Free agent pitcher Ervin Santana's agents remain in contact with the newly aggressive Orioles and at least four more teams as Santana continues to work out in Scottsdale, Ariz. -- not far from 15 different spring camps -- and also to maintain his resolve, say people close to him.
Santana, a durable, dependable starter for nearly a decade, is believed to be seeking a deal similar to what the other three top pitchers received on the market (the other three got $50 million or $49 million for four years), and while Baltimore's chance to sign him may have been enhanced slightly with their recent signing of pitcher Ubaldo Jimenez and slugger Nelson Cruz, meaning only a third-round pick is attached to Santana for them now, there is said to remain a gap in their discussions with the right-hander.
The Orioles' surprising continuing interest in Santana, even after the signing of Jimenez, was first reported by CBSSports.com. The Orioles so recently signed John Santana, who received a minor-league deal that could pay him as much as $8.05 million, and he hopes to be in the rotation in June or later, though he may be used in relief, depending on his progress returning after a second shoulder surgery.
"He's concentrating on his workout," Santana's agent Bean Stringfellow said. "Obviously, he'd rather be in camp, as he's always in camp at this time. But he understands the process, and the business aspect of it. He's doing well."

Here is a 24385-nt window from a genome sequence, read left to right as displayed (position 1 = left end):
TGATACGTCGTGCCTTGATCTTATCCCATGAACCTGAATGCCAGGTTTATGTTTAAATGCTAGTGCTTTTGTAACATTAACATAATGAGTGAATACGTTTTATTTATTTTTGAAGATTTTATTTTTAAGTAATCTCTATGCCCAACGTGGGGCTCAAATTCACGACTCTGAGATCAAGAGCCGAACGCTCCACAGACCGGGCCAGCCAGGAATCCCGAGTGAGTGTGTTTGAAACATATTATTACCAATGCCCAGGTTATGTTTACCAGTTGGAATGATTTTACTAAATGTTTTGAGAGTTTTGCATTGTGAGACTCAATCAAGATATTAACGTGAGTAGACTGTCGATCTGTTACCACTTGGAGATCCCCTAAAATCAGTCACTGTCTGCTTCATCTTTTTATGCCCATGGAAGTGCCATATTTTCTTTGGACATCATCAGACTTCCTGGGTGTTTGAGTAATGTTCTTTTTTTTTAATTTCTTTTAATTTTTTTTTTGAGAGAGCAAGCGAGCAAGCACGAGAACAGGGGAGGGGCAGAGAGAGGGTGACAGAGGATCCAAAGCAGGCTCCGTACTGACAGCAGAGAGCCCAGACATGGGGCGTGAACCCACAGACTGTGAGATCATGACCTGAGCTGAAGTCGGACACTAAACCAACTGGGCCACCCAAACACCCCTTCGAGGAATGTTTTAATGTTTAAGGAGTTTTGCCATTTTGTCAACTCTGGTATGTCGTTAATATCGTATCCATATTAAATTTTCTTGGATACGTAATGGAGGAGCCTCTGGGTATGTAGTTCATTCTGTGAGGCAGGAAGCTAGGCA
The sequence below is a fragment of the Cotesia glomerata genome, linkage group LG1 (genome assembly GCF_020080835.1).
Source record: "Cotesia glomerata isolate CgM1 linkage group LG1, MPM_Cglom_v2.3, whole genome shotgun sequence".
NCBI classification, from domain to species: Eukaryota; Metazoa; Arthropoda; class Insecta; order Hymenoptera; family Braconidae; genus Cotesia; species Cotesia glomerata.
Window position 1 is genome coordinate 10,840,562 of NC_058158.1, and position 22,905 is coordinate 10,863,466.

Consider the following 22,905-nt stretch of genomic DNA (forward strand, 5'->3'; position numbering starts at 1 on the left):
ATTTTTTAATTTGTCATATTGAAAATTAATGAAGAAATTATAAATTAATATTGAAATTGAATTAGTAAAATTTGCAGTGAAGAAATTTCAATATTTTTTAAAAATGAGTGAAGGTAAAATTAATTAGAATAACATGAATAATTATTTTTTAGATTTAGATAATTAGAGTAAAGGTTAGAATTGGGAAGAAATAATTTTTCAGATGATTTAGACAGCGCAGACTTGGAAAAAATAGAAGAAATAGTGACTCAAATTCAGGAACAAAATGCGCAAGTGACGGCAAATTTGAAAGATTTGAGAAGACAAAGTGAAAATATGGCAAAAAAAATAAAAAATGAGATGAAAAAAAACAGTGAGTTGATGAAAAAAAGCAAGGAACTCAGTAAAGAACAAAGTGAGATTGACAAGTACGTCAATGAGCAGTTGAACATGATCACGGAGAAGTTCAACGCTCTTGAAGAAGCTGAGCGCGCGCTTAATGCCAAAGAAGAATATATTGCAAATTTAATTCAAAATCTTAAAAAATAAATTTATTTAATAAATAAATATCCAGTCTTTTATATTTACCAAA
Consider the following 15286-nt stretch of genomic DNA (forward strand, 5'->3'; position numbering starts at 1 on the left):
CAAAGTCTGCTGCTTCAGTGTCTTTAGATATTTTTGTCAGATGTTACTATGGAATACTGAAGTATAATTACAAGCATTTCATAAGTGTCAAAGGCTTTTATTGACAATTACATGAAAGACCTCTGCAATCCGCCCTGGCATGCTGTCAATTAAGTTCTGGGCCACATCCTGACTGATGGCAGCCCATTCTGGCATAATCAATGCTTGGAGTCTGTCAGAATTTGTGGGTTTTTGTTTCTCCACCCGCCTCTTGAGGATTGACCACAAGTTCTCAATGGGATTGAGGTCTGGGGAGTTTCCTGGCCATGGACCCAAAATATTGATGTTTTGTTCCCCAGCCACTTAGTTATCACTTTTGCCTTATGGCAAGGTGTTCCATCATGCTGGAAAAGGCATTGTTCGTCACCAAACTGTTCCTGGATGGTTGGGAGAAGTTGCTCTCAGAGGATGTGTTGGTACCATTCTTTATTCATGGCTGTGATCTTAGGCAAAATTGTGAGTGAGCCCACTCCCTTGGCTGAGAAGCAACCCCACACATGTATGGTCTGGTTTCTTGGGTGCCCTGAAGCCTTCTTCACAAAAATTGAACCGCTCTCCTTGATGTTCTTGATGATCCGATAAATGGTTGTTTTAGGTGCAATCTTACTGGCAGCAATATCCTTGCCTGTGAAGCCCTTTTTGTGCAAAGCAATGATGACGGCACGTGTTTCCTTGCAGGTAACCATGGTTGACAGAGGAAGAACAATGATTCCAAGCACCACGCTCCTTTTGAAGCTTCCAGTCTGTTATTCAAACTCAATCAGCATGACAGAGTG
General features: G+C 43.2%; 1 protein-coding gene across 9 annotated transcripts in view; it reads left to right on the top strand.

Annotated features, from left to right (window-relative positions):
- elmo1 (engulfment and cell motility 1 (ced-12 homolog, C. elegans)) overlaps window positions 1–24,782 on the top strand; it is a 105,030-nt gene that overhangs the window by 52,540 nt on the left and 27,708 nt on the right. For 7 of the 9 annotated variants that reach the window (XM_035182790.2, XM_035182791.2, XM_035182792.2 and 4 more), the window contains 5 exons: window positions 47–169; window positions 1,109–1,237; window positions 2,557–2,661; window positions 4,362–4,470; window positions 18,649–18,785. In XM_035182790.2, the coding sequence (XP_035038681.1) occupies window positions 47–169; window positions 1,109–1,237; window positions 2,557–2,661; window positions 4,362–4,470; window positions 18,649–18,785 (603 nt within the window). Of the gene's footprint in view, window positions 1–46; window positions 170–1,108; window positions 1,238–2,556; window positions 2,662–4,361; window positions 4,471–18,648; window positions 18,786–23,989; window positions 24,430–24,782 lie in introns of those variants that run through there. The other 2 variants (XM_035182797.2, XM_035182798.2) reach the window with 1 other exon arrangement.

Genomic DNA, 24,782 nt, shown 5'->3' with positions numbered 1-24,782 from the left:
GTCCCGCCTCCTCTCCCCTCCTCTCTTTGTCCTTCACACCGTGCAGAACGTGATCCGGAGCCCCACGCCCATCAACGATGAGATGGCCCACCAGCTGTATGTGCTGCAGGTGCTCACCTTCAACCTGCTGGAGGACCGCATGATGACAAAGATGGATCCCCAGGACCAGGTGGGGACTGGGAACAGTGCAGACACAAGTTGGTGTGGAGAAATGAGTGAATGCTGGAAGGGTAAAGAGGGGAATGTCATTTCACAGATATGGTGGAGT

The attachment of the draft choice has hindered at least a quintet of free agents in a system that probably needs an adjustment. While the elite free agents like Robinson Cano, Jacoby Ellsbury and Shin-Soo Choo were basically unaffected by the attachment of the draft choice, the group just below that has been badly hurt.
Jimenez wound up getting the $50 million, four-year deal from the Orioles, but Cruz had to settle for $8 million for one year, also from Baltimore. Shortstop Stephen Drew and first baseman/DH Kendrys Morales, like Santana, remain free agents.
There's a possibility one or more of the remaining free agents could wait until after the June draft to sign, eliminating the draft-choice issue.
Free-agent pitcher Matt Garza also got $50 million for four years, from the Brewers, and Ricky Nolasco got $49 million from four from the Twins, although those two players didn't have a draft choice attached to them by the mere quirk of having been traded midway through last year.
Santana, 31, was 9-10 with a 3.24 ERA last year, and should presumably still be in decent negotiating shape based on a career of reliability and performance. Spring-training injuries for key pitchers could also change the equation, as spots could open up.
"Ervin's very talented," Stringfellow said. "A lot of teams need quality pitching. Ervin's a front-line pitcher."